At Inman Connect New York on Tuesday, a trio of finance executives seemed bearish on the state of proptech funding but bullish on its future.

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At Inman Connect New York on Tuesday, a trio of financial market experts came to an agreement that the start of 2023 isn’t going to be especially positive.

In the Future of Financing track, audience members in a session about the state of mortgage and finance in 2023 heard soundbites about proptech financing, such as “we were in a bubble,” “there aren’t a lot of great assets right now” and “it’s going to be painful in the near term.”

Dominic Chan of Vaquero Capital helps proptechs with mergers and acquisitions, among other financial advisement practices. Referring to venture capital-backed proptech, Chan said activity in the space has become divided.

“There’s definitely been a bifurcation of the markets starting in 2021,” Chan said. “In 2021, every deal got done, super high-growth, hyper burn and you also had the profitable, slow-growth companies.”

Moderator Clelia Peters, also a venture capitalist, agreed that 2021 was an oddly active period.

Peters said anyone who was seeking capital could get it, “unless something had gone hardly wrong with their company. But in your business,” she told Chan, “we weren’t seeing as much M&A because there wasn’t the motivation to do that.”

“Exactly,” said Chan. “To your point, Tiger Global [Management] co-led 240 deals totaling $30 billion in cumulative funding value. In the second half of 2022, it was about 47 deals and $2.2 billion. Huge difference.”

The housing market is the same, said Adam Hamberg of Stone Point Capital.

“In ‘21, liquidity was everywhere, rates were low, a lot of activity with supply-demand imbalance that drove valuations up in the housing market, it drove valuations up in the stock market and in the private markets,” he said. “We’ve really seen that calm down.”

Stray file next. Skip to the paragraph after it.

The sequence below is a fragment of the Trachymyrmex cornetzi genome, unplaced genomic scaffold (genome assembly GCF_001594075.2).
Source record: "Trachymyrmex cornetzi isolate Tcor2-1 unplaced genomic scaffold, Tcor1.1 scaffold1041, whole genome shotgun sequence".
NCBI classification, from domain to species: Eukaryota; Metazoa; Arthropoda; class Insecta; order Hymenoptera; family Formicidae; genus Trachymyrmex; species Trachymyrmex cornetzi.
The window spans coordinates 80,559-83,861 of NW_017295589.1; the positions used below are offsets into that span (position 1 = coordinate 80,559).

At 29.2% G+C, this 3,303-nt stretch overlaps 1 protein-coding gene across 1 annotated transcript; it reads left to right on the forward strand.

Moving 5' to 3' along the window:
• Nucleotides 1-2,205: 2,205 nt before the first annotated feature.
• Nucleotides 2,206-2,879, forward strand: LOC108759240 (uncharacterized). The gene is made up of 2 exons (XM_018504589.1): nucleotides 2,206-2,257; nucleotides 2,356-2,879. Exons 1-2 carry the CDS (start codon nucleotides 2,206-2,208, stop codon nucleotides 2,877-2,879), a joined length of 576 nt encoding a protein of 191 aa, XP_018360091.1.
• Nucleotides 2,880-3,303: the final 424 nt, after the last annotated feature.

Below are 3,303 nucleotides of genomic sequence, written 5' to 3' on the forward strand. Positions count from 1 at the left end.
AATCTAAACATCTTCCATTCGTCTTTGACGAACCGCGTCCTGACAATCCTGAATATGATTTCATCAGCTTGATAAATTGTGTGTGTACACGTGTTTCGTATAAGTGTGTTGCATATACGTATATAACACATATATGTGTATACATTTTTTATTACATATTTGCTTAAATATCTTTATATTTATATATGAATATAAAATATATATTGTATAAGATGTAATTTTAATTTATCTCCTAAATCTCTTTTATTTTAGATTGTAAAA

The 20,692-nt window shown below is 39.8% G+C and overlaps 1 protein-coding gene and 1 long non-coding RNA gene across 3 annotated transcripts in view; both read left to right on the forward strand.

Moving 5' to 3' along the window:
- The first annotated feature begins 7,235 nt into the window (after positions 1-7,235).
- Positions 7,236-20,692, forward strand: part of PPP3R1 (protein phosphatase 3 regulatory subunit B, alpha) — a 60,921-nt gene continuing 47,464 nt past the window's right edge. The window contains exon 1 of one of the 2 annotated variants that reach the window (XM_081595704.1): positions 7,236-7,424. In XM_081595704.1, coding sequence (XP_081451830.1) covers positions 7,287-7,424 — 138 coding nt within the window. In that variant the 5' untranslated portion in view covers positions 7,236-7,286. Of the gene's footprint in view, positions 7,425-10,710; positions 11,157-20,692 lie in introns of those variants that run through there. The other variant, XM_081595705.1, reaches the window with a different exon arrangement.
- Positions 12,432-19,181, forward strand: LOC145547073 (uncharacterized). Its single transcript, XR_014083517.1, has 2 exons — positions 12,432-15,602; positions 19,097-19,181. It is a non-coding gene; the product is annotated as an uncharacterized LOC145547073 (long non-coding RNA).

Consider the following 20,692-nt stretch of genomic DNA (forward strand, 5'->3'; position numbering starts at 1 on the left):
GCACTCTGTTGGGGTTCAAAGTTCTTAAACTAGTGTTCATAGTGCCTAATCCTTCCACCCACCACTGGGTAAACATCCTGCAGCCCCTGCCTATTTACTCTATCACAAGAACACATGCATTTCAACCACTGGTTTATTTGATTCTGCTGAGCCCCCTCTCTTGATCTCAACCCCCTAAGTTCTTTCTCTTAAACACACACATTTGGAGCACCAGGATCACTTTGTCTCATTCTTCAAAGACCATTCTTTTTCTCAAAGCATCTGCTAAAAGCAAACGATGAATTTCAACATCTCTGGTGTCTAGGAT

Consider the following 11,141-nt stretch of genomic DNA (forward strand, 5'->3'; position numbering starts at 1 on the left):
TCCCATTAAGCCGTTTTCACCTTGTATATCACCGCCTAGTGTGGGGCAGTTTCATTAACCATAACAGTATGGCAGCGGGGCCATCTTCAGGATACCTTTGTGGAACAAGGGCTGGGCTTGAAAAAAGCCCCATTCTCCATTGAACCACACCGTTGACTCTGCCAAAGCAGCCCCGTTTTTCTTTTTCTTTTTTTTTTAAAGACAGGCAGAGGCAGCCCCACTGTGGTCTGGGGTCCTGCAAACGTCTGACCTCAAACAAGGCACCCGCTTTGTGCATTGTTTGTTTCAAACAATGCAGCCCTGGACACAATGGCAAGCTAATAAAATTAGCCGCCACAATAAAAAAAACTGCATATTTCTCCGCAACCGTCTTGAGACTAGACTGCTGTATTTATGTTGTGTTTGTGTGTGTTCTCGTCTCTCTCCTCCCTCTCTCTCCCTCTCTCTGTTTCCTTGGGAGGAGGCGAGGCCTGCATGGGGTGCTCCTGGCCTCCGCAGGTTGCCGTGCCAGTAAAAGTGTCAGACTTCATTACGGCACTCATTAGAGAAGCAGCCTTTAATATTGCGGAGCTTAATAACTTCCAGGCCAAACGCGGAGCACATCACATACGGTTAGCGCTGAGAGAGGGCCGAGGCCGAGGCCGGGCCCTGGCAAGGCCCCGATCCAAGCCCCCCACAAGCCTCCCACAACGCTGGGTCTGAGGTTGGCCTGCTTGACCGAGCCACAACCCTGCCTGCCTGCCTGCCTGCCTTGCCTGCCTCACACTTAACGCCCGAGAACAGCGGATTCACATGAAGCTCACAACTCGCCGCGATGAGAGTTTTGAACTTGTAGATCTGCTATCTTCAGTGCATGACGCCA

Jordan Walton, who works for Bregal Sagemount, said he’s seeing companies either demonstrate stability and the characteristics of being a great asset or “they need cash and they need it fast.”

“You’re seeing that bifurcation there, fire sales, or great assets going for great prices,” he said.

Peters assigned a grade to those assets, or companies, calling them “A+,” but wondered what was going to happen to those companies not making the grade, taking a moment to recognize the role she and her own colleagues had in venture capital in encouraging companies to burn cash and telling them, “profitability didn’t matter” until of course, the Fed stepped in.

“For sure,” said Chan. “Easy liquidity can make people get reckless, but on the flip side, if you have a high-quality asset that’s growing and profitable and good end market, like proptech, you’re actually getting near record high valuations in the private markets.”

However, Chan, pointed out, that’s because there aren’t a lot of high-quality assets.

“The market is flush with dry powder from private equity firms.”

Hamberg believes proptech is actually having “a moment,” that will allow it to learn from the current state of the market and find larger partners that can help them scale.

Special purpose acquisition companies, or SPAC, became a thing in real estate for a spell. SPACs don’t have an actual operational purpose, or even a product to sell. Instead, they raise money to buy other companies and take them public. The panel pointed out that despite their trendiness, they did very little to advance the market.

“There are hardly any IPOS, hardly any SPACs happening since the early part of 22, and likely 23 isn’t going to be that great a market for that,” Chan said. “Pretty much all SPACs are underwater, I think 97 percent of SPACs raised never found an asset to buy.”

Walton said that companies in the real estate sector will have to focus inward on profitability and conducting good, solid business.

“It all comes down to economics for these companies, the markets have really said, profitability above growth is the priority of the moment,“ he said.

Email Craig Rowe

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